Indian Classical Music: Indian Classical Music is the Hindustani or North Indian style of Indian classical music found throughout North India. The style is sometimes called North Indian classical music or Shastriya Sangit. It is a tradition that originated in Vedic ritual chants and has been evolving since the 12th century CE. Today, it is one of the two subgenres of Indian classical music, the other being Carnatic music, the classical tradition of South India.
Concepts of Indian Classical Music: Concepts of Indian Classical Music consist of Shruti, Swara, Alankar, Raga, Tala, Thaat, Gharana etc.
Shruti: The shruti or sruti (pronounced śruti) is a Sanskrit term used in several contexts throughout the history of Indian music. A shruti is considered the smallest interval of pitch that the human ear can detect. There are several shrutis based on their swara sthaan such as Kṣobhini, Tivra,Kumudvati,Manda,Chandovati,Dayavati, Ranjani, Raktika, Raudri, Krodha, Vajrika, Prasariṇi, Priti, Marjani, Kṣiti, Rakta, Sandipani, Alapini, Madanti, Rohiṇi, Ramya, Ugra.
Swara: Swara is a Sanskrit word that means a note in the octave. The seven basic swaras of the scale are named shadaj, rishabh, gaandhaar, madhyam, pancham, dhaivat and nishaad, and are shortened to Sa, Ri (Carnatic) or Re (Hindustani), Ga, Ma, Pa, Dha, and Ni and written S, R, G, M, P, D, N. Collectively these notes are known as the sargaam.
Sargam: The sargam word is an acronym of the consonants of the first four swaras sa, re, ga, and ma.
Alankaar: Alankaar in Sanskrit means “ornament” and is used in the context of Hindustani classical music to collectively refer to the various embellishment techniques used in both vocal and instrumental music. Some common types of alankaar used in classical music are Meend, Kan-swar, Andolan, Gamaka, Khatka/Gitkaari, Murki, etc.
Meend: Meend is a technique of singing notes in a fluid manner with one note merging into the next. Meend is represented by Arc like sign to suggest sliding from on note to other. There are many different kinds of meend.
Kan-swar: It represents grace notes – the use of grace-notes depends on the raga being performed.
Andolan: It means a gentle swing on specific notes, used selectively.
Gamaka: Gamaka is a heavy to-and-fro fluctuation/ movement involving two or three distinct notes.
Khatka/Gitkari: It is a rapid rendition of a cluster of notes distinctly yet lightly.
Murki: Murki is an even lighter and more subtle rendition of a cluster of notes.
Raga: A raga literally means “colour” or “beauty” or “melody”. It is also spelled raag, raaga, ragam and pronounced rāga, rāg or rāgam. It is one of the melodic modes used in Indian classical music. “Raag” is the modern Hindi pronunciation used by Hindustani musicians and “ragam” is the pronunciation in Tamil. A raga uses a series of five or more musical notes upon which a melody is constructed. However, the way the notes are approached and rendered in musical phrases and the mood they convey are more important in defining a raga than the notes themselves. In the Indian musical tradition, rāgas are associated with different times of the day, or with seasons. Indian classical music is always set in a rāga. A Raga may be defined as a specified combination, decorated with Varnas (embellishments) and graceful consonances of notes within a Thaat (mode) which has the power of evoking a unique feeling distinct from all other joys and sorrows and which possesses something of a transcendental element.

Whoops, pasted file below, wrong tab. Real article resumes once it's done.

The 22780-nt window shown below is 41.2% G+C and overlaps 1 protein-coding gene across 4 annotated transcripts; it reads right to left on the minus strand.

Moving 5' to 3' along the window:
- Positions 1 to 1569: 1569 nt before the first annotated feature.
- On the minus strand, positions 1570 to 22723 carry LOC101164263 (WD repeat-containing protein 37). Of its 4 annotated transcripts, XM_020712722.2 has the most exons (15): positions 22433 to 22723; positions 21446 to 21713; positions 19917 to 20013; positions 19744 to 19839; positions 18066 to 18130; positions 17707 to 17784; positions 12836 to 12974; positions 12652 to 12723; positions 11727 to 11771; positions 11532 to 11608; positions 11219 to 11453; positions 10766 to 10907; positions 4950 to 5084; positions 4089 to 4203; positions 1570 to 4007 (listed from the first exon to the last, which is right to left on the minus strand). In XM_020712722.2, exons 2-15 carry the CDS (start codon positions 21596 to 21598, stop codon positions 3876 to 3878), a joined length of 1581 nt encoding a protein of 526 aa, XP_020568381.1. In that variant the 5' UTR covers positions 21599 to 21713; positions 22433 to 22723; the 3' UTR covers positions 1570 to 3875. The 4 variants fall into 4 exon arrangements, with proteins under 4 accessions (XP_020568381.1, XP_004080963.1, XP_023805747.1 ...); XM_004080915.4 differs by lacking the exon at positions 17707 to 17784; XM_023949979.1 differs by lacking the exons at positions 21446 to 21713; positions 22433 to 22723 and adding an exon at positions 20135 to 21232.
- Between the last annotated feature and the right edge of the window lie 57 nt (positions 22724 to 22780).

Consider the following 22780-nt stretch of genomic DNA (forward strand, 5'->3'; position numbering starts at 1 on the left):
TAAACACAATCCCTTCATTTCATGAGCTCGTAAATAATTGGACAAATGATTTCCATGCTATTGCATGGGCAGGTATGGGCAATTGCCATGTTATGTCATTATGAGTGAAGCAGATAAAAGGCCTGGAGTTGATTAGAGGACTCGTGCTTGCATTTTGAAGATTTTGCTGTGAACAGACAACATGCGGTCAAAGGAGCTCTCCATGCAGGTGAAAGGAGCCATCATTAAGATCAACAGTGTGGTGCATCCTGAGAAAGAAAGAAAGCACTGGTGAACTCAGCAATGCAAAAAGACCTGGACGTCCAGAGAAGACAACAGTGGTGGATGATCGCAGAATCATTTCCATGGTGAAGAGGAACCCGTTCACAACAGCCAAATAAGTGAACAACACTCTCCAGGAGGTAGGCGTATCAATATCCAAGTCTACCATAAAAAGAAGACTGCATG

Taal: Tala, Taal or Tal (Sanskrit tāla Telugu tāḷaṁ, literally a “clap”), is the term used in Indian classical music for the rhythmic pattern of any composition and for the entire subject of rhythm.
Thaat: A thaat is a mode in northern Indian or Hindustani music. Thaats always have seven different pitches (called swara) and are a basis for the organization and classification of ragas in North Indian classical music. According to Vishnu Narayan Bhatkhande (1860-1936), one of the most influential musicologists in the field of North Indian classical music in the twentieth century, each one of the several traditional ragas is based on, or is a variation of, ten basic thaats, or musical scales or frameworks. The ten thaats are Bilawal, Kalyan, Khamaj, Bhairav, Poorvi, Marwa, Kafi, Asavari, Bhairavi and Todi; if one were to pick a raga at random, it should be possible to find that it is based on one or the other of these thaats. For instance, the ragas Shree and Puriya Dhanashri are based on the Poorvi thaat, Malkauns on the Bhairavi, and Darbari Kanada on the Asavari thaat.